Hunter is all about the DIY (Do-It-Yourself) ethic. You’ve learned that the supernatural exists and you’ve committed to doing something (yourself! But also with your cellies) about it. And you can’t go to the orgs, because each of them has an ulterior motive that’s more important to them than actually hunting monsters. Let’s face it: You and your cell are the only ones hunting monsters because the monsters need to go.
We’ve spoken a little bit before about why Hunters undertake the Hunt: Each Hunter has a Drive, a motivation that urges them into conflict with their quarry. Creeds complement Drives — they’re the how the Hunters go after their targets.
Creeds in Hunter are a little bit like clans in Vampire, tribes in Werewolf, or other distinctions. They’re slightly different because they’re not (precisely) part of the World of Darkness in the same way. They’re secret societies, online communities, groups meeting in the basement of the library, insight-bearing confidantes in the struggle against the darkness. Creeds are more abstract than clans or tribes, which exist diegetically within the world. They’re a way for players to think about their characters.
That is, no one in the World of Darkness says, “I’m a Hunter of the Martial creed!” Those social structures don’t universally exist — there’s no formal meetup of the distinctly named Hamburg Entrepreneurial Creed. However, Hunters do definitely recognize and share methods for how they Hunt, and you might even find a Mentor of similar mindset, tactics, or connections.
Art by Krzysztof Bieniawski
Creed suggests a methodology for how Hunters go after their quarry. In-world, each creed has any number of descriptors for themselves and those of a similar ilk. Entrepreneurial Hunters sometimes call themselves “startups,” for example, or “hustlers,” and Inquisitive Hunters might see themselves as “sleuths” or might bring a “visionary” approach to the Hunt. In fact, you’ll find that both the Martial and Faithful creeds consider themselves “avengers” in opposition to the supernatural (and if you’re a long-time Hunter player familiar with the legacy edition, you might recognize a few other familiar terms that have found new life in the fifth edition). No doubt your troupe will have its own take on how their Hunters see themselves — it’s your chronicle, so put your spin on it!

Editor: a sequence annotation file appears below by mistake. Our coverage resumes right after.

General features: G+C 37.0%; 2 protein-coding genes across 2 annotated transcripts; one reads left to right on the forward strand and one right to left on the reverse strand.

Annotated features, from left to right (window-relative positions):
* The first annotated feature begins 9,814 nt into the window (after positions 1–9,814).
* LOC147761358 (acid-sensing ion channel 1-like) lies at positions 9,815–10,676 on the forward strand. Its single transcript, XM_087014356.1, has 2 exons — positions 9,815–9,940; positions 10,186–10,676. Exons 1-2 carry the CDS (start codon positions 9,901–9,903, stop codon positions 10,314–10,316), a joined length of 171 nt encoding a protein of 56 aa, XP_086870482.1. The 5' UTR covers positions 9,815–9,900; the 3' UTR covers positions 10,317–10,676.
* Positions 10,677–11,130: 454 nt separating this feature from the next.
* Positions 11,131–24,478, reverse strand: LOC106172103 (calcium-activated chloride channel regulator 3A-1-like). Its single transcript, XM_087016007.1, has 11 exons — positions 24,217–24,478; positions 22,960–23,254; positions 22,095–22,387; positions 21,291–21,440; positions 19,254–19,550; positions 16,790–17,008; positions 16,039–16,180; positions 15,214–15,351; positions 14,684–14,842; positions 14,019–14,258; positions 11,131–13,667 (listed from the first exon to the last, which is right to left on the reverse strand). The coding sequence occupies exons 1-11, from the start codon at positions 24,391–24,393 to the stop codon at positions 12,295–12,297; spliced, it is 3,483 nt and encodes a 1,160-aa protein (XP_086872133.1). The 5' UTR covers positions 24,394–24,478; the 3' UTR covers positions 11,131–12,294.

Five for Fighting
Hunter: The Reckoning presents five flexible creeds for players:
- Entrepreneurial Hunters take on their quarry with bold innovations and experimental approaches
- Faithful Hunters operate with a belief in higher powers and a divinely informed worldview
- Inquisitive Hunters accumulate and employ knowledge against the occult, using both cutting-edge and ancient methods to study and learn about monsters and what they do
- Martial Hunters reason that hammering down the supernatural threat requires a devotion to arms and tactics
- Underground Hunters have learned that guile, subterfuge, and knowing the right people can gain one access to the quarry they seek
Also, because creeds aren’t like a Kindred bloodline or werewolf tribal identity, they don’t carry any properties of their own outside of when the Hunter can call upon their Desperation Dice. Each creed has a set of suggested Edges and some recommended Drives, but those are just to help establish context. There’s no such thing as an “in-creed” Edge or an “optimal” Drive. You’re free to Hunt with whatever tools best suit your character concept.
Art by Mark Kelly
Tools for the Hunt
Your Edges do a lot to contextualize how you Hunt, and you have a huge amount of room to define them. So, for example, let’s say your character has the Sense the Unnatural Edge. You’ll work with your Storyteller (and it makes sense to get on the same page as the rest of your cell) to define what form that takes. The Hunter might have a fancy gadget that helps them detect the presence of the supernatural, or they might get a “funny feeling” when something monstrous is nearby, or they might have the sense that a higher power is watching out for them and letting them know when something unholy might be lying in wait for them.
Or say your Hunter has the Arsenal Edge. The systems tell you how Arsenal works, but it’s your decision whether your character has shady connections that allow them access to weapons contraband, or if their monster-fighting assets are family heirlooms that never seem to run out, or if they “took home some gear” during the time they had signed on with one of the orgs (sounds like a perfect fit for the Atonement Drive…).
It’s all up to you to decide. An Edge just lets you know what the outcomes are; how it manifests in the chronicle is part of what the troupe gets to nail down for itself.
And don’t stop there. Let’s go back to that DIY element a bit. The core Hunter book includes five creeds, but every troupe’s playstyles and tastes vary, so you might feel like creating your own. You’re totally encouraged to do this — decide which Edges fit your creed’s methods, give it some creative constraint with the most sensible Drives, and work with the Storyteller to nail down exactly when you can call upon the Desperation Dice to push yourself above and beyond. The Hunt is all about finding new ways to bring down the quarry, and if new tactics and practices emerge “in the field” to help Hunters realize the Reckoning, more’s the better for them — they’ll need all the help they can get.